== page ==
~에서, on the other hand refers the location in which the subject – the acting agent of the sentence – is in when actually doing the action. Let’s look at the following example:

저는 건물에 간판을 봤어요

In this sentence, where is the subject (저) when doing the action (보다)? ~에서 is not used in this sentence, so it is unknown as to where the subject was when he/she saw the sign. It might be known from context, but this specific sentence is not describing it. Therefore, the person is saying that he/she saw the sign “on the building” – as if he/she was walking by and saw the sign attached to the building in some way. The action did not occur at/on/in the building, it’s just that the location in which he/she was looking at.

Conversely, look at this sentence:
저는 건물에서 간판을 봤어요

In this sentence, where is the subject (저) when doing this action (보다)? ~에서 is attached to “건물.” Therefore, the subject was in the building and saw the sign.

Another example:

저는 병을 탁자에 놓았어요

In this sentence, where is the subject (저) when doing the action (놓다)? ~에서 is not used in this sentence, so it is unknown as to where the subject was when he/she put the bottle on the table. It might be known from context, but this specific sentence is not describing it. Therefore, the person is saying that he/she put the bottle “on the table.”

Conversely, look at this sentence:
저는 병을 탁자에서 놓았어요

This sentence is nonsense. It is indicating that, the action actually occurred on/in the table. That is, the subject somehow within the table placed the bottle somewhere. But the sentence is so nonsensical that it is not even indicating where the bottle is placed. It could translate to something like “(While I was) in the table, I placed the bottle.” Don’t get too hung up on that translation because it’s hard to translate a sentence that doesn’t make sense.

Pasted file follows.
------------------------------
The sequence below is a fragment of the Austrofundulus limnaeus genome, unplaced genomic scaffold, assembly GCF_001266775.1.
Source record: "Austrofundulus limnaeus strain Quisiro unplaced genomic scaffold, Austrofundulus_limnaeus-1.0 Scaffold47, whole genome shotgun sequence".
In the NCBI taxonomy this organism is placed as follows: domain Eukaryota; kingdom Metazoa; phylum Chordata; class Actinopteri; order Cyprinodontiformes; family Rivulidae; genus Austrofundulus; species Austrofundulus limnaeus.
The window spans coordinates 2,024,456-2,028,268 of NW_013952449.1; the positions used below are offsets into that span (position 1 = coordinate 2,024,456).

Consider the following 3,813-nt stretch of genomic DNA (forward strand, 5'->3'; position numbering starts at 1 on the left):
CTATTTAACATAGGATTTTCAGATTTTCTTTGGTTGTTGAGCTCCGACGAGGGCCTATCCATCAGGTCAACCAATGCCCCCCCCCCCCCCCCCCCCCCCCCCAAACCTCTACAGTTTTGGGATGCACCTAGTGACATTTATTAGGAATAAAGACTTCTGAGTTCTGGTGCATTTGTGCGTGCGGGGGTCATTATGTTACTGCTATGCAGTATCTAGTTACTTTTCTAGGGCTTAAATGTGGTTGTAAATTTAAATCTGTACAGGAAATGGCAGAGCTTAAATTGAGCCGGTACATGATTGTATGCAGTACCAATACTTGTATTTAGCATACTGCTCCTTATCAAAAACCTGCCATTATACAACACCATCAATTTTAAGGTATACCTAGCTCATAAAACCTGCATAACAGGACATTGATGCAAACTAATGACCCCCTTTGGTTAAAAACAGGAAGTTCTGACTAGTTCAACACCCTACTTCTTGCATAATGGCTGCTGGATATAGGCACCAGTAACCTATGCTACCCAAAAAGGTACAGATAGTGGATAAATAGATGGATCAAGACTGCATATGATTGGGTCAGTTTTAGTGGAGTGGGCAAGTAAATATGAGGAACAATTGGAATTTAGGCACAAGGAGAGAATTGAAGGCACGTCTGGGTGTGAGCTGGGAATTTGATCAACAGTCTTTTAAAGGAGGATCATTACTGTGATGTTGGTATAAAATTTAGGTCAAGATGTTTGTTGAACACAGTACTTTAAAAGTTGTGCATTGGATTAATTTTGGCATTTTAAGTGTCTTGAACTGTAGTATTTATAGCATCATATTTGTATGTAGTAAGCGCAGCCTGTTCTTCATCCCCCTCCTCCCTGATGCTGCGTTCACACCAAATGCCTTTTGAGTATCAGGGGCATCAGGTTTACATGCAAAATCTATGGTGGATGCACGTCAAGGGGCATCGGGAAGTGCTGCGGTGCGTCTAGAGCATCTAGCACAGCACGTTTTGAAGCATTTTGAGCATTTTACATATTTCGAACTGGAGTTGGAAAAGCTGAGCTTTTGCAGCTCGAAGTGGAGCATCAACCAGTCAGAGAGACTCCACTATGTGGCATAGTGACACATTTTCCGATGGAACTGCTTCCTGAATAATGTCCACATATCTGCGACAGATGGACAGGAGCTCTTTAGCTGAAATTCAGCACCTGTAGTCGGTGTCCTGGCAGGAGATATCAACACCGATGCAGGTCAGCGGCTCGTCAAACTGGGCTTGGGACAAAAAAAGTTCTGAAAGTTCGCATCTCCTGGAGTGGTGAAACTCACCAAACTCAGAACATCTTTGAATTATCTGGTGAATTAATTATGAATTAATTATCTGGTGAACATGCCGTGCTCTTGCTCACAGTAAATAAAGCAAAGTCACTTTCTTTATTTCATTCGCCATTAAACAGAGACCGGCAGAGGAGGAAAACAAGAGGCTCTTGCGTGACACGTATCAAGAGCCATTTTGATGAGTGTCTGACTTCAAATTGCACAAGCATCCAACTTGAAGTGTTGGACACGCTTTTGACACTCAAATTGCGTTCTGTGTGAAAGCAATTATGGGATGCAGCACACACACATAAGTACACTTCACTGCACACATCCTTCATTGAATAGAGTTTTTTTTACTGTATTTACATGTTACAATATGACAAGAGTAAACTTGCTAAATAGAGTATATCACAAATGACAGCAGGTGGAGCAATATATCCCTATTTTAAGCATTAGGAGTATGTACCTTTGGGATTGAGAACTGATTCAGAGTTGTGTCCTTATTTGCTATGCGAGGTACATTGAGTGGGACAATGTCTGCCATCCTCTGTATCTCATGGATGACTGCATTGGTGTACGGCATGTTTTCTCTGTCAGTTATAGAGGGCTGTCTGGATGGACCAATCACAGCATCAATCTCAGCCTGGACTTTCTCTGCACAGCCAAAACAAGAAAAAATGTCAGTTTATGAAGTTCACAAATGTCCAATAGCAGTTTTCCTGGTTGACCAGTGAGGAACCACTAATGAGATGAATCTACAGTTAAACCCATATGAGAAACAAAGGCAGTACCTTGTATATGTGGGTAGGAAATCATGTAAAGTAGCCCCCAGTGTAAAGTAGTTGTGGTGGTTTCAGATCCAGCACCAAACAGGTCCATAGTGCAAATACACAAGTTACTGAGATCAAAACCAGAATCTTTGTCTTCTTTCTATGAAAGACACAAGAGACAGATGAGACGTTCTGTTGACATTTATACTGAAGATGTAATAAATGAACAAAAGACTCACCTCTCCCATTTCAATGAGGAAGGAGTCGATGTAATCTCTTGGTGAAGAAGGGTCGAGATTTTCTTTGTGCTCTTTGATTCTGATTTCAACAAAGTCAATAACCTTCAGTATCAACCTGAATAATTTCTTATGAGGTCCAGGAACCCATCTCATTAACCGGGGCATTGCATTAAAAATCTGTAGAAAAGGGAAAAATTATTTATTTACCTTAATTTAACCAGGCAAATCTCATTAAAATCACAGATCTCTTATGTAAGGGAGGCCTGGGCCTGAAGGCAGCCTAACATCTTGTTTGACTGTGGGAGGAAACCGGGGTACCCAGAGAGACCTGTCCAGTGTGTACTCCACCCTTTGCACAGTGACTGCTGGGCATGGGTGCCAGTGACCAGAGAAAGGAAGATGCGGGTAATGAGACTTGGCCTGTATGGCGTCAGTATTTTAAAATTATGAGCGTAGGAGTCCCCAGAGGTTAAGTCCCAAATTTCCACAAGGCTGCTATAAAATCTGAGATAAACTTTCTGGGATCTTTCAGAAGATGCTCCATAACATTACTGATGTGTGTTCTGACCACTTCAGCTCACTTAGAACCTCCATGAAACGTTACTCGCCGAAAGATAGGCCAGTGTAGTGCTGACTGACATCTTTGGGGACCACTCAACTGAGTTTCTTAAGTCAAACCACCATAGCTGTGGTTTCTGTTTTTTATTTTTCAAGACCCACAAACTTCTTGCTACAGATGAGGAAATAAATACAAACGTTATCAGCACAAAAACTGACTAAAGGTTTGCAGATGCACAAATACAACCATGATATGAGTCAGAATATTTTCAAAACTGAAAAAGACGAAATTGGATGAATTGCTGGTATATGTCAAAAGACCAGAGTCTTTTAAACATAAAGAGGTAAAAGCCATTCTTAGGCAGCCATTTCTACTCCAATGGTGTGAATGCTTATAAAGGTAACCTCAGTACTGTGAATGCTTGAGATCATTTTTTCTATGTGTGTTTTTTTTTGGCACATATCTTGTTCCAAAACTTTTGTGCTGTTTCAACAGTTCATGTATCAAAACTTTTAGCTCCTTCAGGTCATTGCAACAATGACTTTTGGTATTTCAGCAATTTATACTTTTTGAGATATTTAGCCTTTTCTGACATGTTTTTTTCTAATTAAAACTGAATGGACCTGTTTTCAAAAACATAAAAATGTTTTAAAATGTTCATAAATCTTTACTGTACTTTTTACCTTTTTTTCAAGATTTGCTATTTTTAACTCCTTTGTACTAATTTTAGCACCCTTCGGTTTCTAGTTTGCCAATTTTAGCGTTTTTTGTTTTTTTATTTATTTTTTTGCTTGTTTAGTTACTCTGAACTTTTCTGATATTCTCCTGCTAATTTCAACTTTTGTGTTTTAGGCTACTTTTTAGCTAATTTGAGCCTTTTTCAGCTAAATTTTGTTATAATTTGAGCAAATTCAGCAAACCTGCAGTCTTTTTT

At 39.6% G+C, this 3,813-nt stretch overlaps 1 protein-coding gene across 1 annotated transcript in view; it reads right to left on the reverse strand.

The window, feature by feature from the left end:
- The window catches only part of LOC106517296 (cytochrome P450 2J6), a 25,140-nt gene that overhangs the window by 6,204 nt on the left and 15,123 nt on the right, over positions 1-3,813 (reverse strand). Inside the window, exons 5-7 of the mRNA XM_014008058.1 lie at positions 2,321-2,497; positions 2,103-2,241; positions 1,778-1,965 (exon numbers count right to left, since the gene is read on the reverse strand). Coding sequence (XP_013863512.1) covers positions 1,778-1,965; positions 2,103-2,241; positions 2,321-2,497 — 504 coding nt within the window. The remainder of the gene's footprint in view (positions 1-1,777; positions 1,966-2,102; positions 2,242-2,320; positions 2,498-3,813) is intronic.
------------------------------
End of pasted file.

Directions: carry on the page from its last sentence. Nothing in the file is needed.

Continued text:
However, because ~에서 can be used to indicate where the subject is acting, and because ~에 can be used to in this sentence to indicate where the bottle is placed, both ~에 and ~에서 can be used in the same sentence. For example:

저는 방에서 탁자에 병을 놓았어요 = I placed the bottle on the table in the room

This is the same reason that the particle ~에 is placed on the location in which a person is going. For example, if I said something like this:

저는 한국에서 갈 거예요
(This sentence is correct, but it is stating that the person left from Korea because the action of “going” (가다) is occurring at/in Korea). This function is talked about a little bit later.

Instead, in order to indicate the place in which you are going (and, therefore, not currently in/at), you must use ~에. For example:

저는 한국에 갈 거예요 = I will go to Korea

~에서 can also be attached to a location where an adjective “occurs.” The word “occurs” is a bad way to describe this (because adjectives don’t really “occur”, but I can’t think of a better word. Just like how a verb can be used with a subject…:

저는 잤어요 = I slept

…and a location can be used in this sentence to indicate where that action occurred:

저는 집에서 잤어요 = I slept at home

In that same sense, adjectives can be used with a subject…:

과일은 비싸요 = Fruit is expensive

… and a location can be used in this sentence to indicate where that adjective “occurs”:

과일은 한국에서 비싸요 = Fruit is expensive in Korea

Here are some other examples:

저는 학교에서 추웠어요 = I was cold at school
고등학교는 한국에서 어려워요 = High school is difficult in Korea
녹차는 한국에서 유명해요 = Green Tea is famous in Korea

I don’t want to provide a ton of examples for this because in order to make perfectly natural sentences, it requires the use of other, more complicated grammar that you haven’t been introduced to yet. For now, try to understand this specific function of ~에서 and how it can be used to indicate where a verb or adjective “occurs.”

Also note that when you indicate where something is by using 있다, you should use ~에 instead of ~에서. For example:

저는 집에 있어요 = I’m at home
저는 차 안에 있어요 = I’m in the car

The other main usage of ~에서 has the general meaning of “from.” In it’s most basic sense, it can be used to indicate the place in which the subject is departing from. This is the usage I mentioned earlier. For example:

저는 한국에서 갈 거예요 = I will go from Korea
다음 버스는 저 정류장에서 출발할 거예요 = The next bus will depart from that station